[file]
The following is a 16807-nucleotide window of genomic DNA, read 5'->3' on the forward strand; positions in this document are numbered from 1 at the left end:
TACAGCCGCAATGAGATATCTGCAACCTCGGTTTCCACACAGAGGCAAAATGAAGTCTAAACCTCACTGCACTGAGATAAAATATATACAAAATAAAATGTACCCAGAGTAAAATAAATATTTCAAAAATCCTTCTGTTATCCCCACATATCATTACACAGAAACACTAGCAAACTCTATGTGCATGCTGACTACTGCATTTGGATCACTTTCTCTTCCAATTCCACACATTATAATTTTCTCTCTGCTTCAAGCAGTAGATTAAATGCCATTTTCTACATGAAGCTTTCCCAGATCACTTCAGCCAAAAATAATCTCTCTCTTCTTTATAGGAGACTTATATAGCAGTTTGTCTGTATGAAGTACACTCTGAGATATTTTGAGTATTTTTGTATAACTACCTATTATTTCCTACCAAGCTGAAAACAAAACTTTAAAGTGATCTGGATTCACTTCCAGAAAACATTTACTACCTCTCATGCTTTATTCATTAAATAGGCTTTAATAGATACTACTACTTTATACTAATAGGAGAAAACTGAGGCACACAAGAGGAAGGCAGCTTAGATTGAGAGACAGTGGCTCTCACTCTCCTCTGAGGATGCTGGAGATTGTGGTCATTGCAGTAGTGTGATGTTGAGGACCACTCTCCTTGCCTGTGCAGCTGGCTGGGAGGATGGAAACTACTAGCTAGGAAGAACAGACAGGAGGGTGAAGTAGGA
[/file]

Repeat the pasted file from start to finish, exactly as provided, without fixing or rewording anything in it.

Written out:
The following is a 16807-nucleotide window of genomic DNA, read 5'->3' on the forward strand; positions in this document are numbered from 1 at the left end:
TACAGCCGCAATGAGATATCTGCAACCTCGGTTTCCACACAGAGGCAAAATGAAGTCTAAACCTCACTGCACTGAGATAAAATATATACAAAATAAAATGTACCCAGAGTAAAATAAATATTTCAAAAATCCTTCTGTTATCCCCACATATCATTACACAGAAACACTAGCAAACTCTATGTGCATGCTGACTACTGCATTTGGATCACTTTCTCTTCCAATTCCACACATTATAATTTTCTCTCTGCTTCAAGCAGTAGATTAAATGCCATTTTCTACATGAAGCTTTCCCAGATCACTTCAGCCAAAAATAATCTCTCTCTTCTTTATAGGAGACTTATATAGCAGTTTGTCTGTATGAAGTACACTCTGAGATATTTTGAGTATTTTTGTATAACTACCTATTATTTCCTACCAAGCTGAAAACAAAACTTTAAAGTGATCTGGATTCACTTCCAGAAAACATTTACTACCTCTCATGCTTTATTCATTAAATAGGCTTTAATAGATACTACTACTTTATACTAATAGGAGAAAACTGAGGCACACAAGAGGAAGGCAGCTTAGATTGAGAGACAGTGGCTCTCACTCTCCTCTGAGGATGCTGGAGATTGTGGTCATTGCAGTAGTGTGATGTTGAGGACCACTCTCCTTGCCTGTGCAGCTGGCTGGGAGGATGGAAACTACTAGCTAGGAAGAACAGACAGGAGGGTGAAGTAGGA